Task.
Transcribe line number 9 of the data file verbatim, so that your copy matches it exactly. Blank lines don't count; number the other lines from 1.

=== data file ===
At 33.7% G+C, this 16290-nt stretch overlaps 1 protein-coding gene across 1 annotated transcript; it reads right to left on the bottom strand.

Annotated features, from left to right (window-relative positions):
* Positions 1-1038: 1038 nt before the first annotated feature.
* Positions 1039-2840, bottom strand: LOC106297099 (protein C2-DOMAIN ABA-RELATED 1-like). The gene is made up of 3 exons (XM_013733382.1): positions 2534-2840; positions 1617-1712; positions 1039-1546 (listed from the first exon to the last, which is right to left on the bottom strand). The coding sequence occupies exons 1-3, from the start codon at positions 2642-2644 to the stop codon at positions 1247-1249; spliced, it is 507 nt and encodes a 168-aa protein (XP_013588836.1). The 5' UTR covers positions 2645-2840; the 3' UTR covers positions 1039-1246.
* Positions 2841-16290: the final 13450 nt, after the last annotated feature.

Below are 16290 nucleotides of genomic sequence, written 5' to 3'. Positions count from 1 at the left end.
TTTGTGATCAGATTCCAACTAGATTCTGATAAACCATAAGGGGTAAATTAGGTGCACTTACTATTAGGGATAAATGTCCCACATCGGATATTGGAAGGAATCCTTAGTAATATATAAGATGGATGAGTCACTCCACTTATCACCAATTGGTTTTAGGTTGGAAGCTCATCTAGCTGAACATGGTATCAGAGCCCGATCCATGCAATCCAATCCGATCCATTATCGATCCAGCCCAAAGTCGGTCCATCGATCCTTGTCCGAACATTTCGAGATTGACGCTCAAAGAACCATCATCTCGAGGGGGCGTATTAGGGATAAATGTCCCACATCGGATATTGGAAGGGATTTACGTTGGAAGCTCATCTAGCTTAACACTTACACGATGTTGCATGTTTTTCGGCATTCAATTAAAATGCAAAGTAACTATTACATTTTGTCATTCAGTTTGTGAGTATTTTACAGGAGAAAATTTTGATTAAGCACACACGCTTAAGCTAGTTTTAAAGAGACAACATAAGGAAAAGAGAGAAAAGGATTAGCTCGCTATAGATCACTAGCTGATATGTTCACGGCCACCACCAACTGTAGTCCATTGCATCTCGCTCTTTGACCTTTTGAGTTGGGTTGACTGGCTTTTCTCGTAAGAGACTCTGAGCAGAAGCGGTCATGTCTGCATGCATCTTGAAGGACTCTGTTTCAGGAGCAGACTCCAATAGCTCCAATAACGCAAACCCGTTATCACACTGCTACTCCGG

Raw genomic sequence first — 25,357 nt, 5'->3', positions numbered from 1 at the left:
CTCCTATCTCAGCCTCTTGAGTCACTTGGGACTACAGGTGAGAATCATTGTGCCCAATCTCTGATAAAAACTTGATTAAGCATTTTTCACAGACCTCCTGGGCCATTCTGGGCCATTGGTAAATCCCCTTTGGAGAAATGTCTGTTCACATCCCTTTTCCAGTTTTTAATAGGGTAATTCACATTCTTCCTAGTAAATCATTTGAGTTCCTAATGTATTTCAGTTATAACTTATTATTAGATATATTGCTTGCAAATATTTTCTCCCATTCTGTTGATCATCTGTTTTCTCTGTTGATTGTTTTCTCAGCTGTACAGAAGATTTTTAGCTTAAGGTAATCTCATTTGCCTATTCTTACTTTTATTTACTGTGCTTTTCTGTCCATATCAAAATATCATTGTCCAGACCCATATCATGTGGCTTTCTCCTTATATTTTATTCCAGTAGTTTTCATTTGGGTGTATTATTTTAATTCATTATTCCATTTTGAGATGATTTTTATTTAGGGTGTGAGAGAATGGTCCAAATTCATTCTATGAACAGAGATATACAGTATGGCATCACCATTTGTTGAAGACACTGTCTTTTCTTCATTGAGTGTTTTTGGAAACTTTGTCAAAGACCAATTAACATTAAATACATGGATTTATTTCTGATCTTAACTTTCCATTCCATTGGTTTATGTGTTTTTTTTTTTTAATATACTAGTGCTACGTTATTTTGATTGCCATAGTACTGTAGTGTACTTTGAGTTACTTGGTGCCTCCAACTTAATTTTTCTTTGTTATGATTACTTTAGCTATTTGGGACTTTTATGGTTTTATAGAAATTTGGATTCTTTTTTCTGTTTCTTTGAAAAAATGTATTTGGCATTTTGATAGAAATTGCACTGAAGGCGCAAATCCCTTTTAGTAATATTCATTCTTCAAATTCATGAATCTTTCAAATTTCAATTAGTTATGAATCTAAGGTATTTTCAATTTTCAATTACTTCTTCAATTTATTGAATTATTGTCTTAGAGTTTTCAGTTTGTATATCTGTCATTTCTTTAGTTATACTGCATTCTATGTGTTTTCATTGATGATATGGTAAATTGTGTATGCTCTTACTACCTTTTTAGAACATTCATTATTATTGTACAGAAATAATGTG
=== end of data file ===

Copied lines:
CTCCTATCTCAGCCTCTTGAGTCACTTGGGACTACAGGTGAGAATCATTGTGCCCAATCTCTGATAAAAACTTGATTAAGCATTTTTCACAGACCTCCTGGGCCATTCTGGGCCATTGGTAAATCCCCTTTGGAGAAATGTCTGTTCACATCCCTTTTCCAGTTTTTAATAGGGTAATTCACATTCTTCCTAGTAAATCATTTGAGTTCCTAATGTATTTCAGTTATAACTTATTATTAGATATATTGCTTGCAAATATTTTCTCCCATTCTGTTGATCATCTGTTTTCTCTGTTGATTGTTTTCTCAGCTGTACAGAAGATTTTTAGCTTAAGGTAATCTCATTTGCCTATTCTTACTTTTATTTACTGTGCTTTTCTGTCCATATCAAAATATCATTGTCCAGACCCATATCATGTGGCTTTCTCCTTATATTTTATTCCAGTAGTTTTCATTTGGGTGTATTATTTTAATTCATTATTCCATTTTGAGATGATTTTTATTTAGGGTGTGAGAGAATGGTCCAAATTCATTCTATGAACAGAGATATACAGTATGGCATCACCATTTGTTGAAGACACTGTCTTTTCTTCATTGAGTGTTTTTGGAAACTTTGTCAAAGACCAATTAACATTAAATACATGGATTTATTTCTGATCTTAACTTTCCATTCCATTGGTTTATGTGTTTTTTTTTTTTAATATACTAGTGCTACGTTATTTTGATTGCCATAGTACTGTAGTGTACTTTGAGTTACTTGGTGCCTCCAACTTAATTTTTCTTTGTTATGATTACTTTAGCTATTTGGGACTTTTATGGTTTTATAGAAATTTGGATTCTTTTTTCTGTTTCTTTGAAAAAATGTATTTGGCATTTTGATAGAAATTGCACTGAAGGCGCAAATCCCTTTTAGTAATATTCATTCTTCAAATTCATGAATCTTTCAAATTTCAATTAGTTATGAATCTAAGGTATTTTCAATTTTCAATTACTTCTTCAATTTATTGAATTATTGTCTTAGAGTTTTCAGTTTGTATATCTGTCATTTCTTTAGTTATACTGCATTCTATGTGTTTTCATTGATGATATGGTAAATTGTGTATGCTCTTACTACCTTTTTAGAACATTCATTATTATTGTACAGAAATAATGTG